Creative Thursday by Marisa is the brainchild of artist Marisa Anne Cummings (who goes by Marisa Anne). The imaginative characters she’s created are perfect friends for decorating children’s rooms and other walls that need some love. Marisa Anne’s work has been featured on TV and in national magazines. Her book, Creative Thursday: Everyday Inspiration to Grow Your Creative Practice by Marisa Anne, will be available in late November, 2012. We caught up with her on a recent Monday to ask about Creative Thursday.
Oopsy daisy: Are Thursdays a particularly creative day for you?
Marisa Anne: They have always been my favorite day of the week. You know how for some people, there’s always a day you just feel your best? For me, it was always Thursdays. I’ve always enjoyed that day because it’s just before Friday—there’s a little excitement around it.
When I lived in Boulder, a friend and I started getting together to be more creative. It often ended up being on a Thursday, so I said “let’s call it Creative Thursday.” When I started my own business, it was the perfect name. Because it acts as a sort of umbrella for everything I do. I work in a lot of different media. I think sometimes people think they have to do one medium or another, but I don’t. This name can house all the things that I do.
Od: Do you have formal art training?
MA: I have some training, but in the beginning I didn’t actually believe that it would be particularly easy—not that it has been, of course—to make a living through art. I thought a smarter approach would be advertising. I knew I always wanted to work creatively but wanted to give myself a business focus to fall back on. Along with my advertising courses I took a lot of classes in fine arts. In the end, it served me so well as an entrepreneur to have all that initial insight into how to market and think along those terms.
Od: What is your process and your medium?
MA: I start with pencil and acrylic, and it’s become my signature style to create the originals on wood. That’s why most of my characters are white—I fell in love with how the white paint interacts with natural wood background. The wood grain interacts with white and creates dimension.
Od: You are known for those sweet little characters, both human and animal. Do they each have a name and a backstory?
MA: It’s funny you ask that. They do have names but they don’t have a backstory. I have been considering that idea lately. They appeared in my working style when I started to do daily paintings. There was a time when I didn’t know how I was going to make a living but I knew I loved working creatively and knew I had to give it a go. Then these characters made an appearance and that style was what started to sell for me. I feel like this group of characters showed up in support of my doing what I love. They are on the cover of my book and in my earliest fabrics.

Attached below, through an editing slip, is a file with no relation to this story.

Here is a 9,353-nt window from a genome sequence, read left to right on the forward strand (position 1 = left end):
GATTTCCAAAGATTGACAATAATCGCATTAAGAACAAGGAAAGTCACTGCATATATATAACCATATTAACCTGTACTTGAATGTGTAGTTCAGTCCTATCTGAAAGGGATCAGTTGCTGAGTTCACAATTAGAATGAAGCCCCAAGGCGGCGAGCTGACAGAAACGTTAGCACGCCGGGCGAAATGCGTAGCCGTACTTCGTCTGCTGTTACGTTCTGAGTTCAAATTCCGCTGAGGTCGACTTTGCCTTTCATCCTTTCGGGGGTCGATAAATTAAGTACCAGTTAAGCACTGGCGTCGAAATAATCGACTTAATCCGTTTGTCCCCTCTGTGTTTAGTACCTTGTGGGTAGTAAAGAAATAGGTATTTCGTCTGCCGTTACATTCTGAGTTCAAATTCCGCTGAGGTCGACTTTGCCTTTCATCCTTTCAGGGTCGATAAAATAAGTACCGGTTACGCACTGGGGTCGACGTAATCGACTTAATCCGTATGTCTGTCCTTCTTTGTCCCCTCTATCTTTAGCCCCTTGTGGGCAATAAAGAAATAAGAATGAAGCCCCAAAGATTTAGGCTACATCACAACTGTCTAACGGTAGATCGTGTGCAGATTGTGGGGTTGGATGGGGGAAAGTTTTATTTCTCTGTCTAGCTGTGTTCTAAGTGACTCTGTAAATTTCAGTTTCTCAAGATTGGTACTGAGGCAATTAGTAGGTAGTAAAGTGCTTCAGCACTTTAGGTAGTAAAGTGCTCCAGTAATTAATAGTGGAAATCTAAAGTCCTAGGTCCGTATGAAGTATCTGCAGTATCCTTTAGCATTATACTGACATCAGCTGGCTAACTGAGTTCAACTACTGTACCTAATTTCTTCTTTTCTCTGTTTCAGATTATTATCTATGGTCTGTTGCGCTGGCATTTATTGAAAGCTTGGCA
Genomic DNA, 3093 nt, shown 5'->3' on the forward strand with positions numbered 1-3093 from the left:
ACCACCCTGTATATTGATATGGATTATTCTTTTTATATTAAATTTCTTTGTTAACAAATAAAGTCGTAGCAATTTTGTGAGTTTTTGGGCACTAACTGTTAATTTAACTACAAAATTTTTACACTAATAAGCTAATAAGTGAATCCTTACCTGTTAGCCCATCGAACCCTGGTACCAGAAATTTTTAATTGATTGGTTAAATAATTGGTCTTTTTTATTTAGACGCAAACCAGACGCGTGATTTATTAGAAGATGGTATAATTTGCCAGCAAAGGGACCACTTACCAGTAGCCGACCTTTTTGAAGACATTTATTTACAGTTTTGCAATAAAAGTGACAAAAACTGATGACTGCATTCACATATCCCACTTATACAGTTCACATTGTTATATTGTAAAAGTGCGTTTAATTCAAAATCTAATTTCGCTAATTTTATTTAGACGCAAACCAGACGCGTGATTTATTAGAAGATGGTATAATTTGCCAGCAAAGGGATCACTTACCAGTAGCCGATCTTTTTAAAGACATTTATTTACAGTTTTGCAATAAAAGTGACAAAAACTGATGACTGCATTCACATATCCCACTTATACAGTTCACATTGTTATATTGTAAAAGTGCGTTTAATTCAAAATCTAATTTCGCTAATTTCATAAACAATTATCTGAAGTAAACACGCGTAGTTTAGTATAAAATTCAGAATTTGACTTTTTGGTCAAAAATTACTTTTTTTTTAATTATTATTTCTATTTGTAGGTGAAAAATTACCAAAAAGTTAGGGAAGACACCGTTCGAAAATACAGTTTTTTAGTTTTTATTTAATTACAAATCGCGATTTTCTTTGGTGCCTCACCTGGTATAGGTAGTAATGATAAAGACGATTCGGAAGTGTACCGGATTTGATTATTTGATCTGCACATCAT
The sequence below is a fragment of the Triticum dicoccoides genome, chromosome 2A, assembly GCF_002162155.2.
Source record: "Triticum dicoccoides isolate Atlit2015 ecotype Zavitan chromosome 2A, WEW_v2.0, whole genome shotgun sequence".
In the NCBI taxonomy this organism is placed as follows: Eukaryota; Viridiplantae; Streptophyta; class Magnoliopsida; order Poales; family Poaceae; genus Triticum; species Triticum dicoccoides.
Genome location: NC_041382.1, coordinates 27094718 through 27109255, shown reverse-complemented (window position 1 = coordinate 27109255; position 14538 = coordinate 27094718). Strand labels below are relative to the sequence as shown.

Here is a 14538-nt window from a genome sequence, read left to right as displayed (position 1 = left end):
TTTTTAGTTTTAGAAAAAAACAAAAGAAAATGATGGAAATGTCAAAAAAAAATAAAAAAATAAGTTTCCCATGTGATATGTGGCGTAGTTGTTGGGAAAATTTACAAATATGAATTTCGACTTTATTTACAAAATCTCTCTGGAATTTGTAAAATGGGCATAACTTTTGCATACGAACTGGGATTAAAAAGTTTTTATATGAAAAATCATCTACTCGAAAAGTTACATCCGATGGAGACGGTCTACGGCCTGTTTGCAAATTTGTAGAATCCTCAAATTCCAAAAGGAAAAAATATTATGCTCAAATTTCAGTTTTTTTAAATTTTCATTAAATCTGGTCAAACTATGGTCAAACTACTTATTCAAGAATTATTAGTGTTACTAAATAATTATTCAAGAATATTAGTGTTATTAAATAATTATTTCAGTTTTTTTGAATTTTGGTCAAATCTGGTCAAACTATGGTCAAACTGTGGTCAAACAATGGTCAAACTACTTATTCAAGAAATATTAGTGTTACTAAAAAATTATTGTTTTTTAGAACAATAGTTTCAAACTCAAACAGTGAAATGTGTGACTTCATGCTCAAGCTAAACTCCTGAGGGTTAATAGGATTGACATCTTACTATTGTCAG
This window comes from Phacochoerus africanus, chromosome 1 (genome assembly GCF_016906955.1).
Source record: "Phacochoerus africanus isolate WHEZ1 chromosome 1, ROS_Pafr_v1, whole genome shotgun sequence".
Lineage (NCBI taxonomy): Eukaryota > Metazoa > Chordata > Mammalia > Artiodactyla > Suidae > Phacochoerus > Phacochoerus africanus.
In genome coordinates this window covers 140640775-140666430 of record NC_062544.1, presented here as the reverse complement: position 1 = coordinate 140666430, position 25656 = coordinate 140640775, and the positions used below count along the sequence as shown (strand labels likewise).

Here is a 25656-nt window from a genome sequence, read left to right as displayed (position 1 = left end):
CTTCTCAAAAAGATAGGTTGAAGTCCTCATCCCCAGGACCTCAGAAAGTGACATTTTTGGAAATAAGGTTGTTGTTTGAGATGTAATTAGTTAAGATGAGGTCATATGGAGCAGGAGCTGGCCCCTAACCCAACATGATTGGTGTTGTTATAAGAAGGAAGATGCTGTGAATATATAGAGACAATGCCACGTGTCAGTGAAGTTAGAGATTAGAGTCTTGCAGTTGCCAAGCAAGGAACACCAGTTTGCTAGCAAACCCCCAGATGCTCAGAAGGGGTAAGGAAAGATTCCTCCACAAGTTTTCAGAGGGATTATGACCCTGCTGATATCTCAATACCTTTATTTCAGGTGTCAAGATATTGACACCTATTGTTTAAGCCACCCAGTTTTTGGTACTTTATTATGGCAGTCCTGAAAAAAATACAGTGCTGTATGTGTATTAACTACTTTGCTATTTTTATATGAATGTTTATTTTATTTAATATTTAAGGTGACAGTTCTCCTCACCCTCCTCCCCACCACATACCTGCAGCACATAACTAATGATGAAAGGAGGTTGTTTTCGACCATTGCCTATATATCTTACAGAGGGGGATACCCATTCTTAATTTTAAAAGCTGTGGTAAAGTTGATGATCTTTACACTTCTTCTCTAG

I recently created a work that featured all 74 of the characters. I wanted to see them all together and think about what their stories are. For certain, they are absolutely here to inspire people and make them happy. They go out into the world and support other people in finding what they love, either professionally or in their day-to-day life.
Od: Seventy-four! That’s a lot of characters, and a lot of names. Are they named after people in your life?
MA: No. There’s one named Irwin— Irwin was my grandfather— but they really aren’t anybody that I know. They are names that are in the ether. It’s funny, but when I name one I’ll start to notice how many kids are being born with that name—like Ruby and Olive and Miss Fran, Lola, Simone, Eli. I sort of look at them and certain names come out. Garbo is actually my cat. I put her in there because I painted her a couple times. Little Blue is an owl. Louis is a lion. Those two end up together a lot. And when I put them all together, I noticed that a lot of them like to wear stripes.
Od: What’s it like to see your fine art for kids being used as set decoration on sitcoms or featured in magazines?
MA: It’s very exciting. It’s also a little odd because you like to think that something like that would push your art into a new level. But that’s not the case, because even in print it’s usually not credited. Where you can buy it, maybe, but not the name of the artist. Perhaps people don’t remember what it’s like to have a small, growing business.
In the end, though, my ultimate goal with my work is to have people have the opportunity to feel joy when they see it.
Od: One final question: If you could have any superpower, what would it be?
MA: Flying would probably be pretty good. I am one of those people who has been able to fly in my dreams. It’s really really cool. I guess I’m a freedom seeker.